Marcie Winstanley

DSCF5541

Tagged , , , , , ,

Auricula Theatre

I am fascinated by the way many aspects of the horticultural world are so arcane and specialised, marked by an obsessive attention to detail. National Collections and Plant Societies are just a couple of ways this manifests itself.  I stumbled upon a reminder in the glasshouses at Temple Newsam in Leeds last week.  Even the method of display reflects the emphasis on order and classification beloved of a certain type of gardener.  Apparently this particular type is called an Auricula Theatre – there is indeed drama in it, a striking sense of mise en scène.

photo 2

 

Lines To An Auricula, Belonging To –

 

Thou rear’st thy beauteous head, sweet flow’r

Gemm’d by the soft and vernal show’r;

Its drops still round thee shine:

The florist views thee with delight;

And, if so precious in his sight,

Oh! what art thou in mine?

 

For she, who nurs’d thy drooping form

When Winter pour’d her snowy storm,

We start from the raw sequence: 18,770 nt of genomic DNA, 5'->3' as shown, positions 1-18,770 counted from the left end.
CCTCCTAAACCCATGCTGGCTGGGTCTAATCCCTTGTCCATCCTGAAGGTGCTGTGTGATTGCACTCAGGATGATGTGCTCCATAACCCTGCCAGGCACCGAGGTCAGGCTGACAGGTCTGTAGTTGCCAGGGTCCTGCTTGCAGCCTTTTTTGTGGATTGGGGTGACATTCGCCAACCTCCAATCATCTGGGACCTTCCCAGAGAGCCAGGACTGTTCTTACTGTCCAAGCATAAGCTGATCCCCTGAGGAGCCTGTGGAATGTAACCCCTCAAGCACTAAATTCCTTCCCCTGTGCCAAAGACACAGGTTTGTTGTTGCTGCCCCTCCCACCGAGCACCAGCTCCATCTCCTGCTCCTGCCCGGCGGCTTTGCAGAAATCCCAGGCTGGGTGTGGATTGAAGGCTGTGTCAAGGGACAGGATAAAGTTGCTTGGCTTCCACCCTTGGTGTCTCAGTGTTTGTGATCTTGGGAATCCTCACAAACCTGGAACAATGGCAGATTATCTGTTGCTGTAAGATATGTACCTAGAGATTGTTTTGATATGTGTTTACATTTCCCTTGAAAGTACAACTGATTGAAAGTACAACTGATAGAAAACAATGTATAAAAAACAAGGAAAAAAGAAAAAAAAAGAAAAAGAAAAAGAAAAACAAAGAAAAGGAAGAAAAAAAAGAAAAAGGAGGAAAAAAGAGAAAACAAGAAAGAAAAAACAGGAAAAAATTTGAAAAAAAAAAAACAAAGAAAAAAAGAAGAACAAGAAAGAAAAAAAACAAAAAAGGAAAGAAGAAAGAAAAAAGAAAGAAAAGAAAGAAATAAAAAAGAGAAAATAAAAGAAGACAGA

Has oft consol’d me too;

For me a fost’ring tear has shed, –

She has reviv’d my drooping head,

And bade me bloom anew.

 

When adverse Fortune bade us part,

And grief depress’d my aching heart,

Like yon reviving ray,

She from behind the cloud would move,

And with a stolen look of love

Would melt my cares away.

 

Sweet flow’r! supremely dear to me,

Thy lovely mistress blooms in thee,

For, tho’ the garden’s pride,

In beauty’s grace and tint array’d,

Thou seem’st to court the secret shade,

Thy modest form to hide.

 

Oh! crown’d with many a roseate year,

Bless’d may she be who plac’d thee here,

Until the tear of love

Shall tremble in the eye to find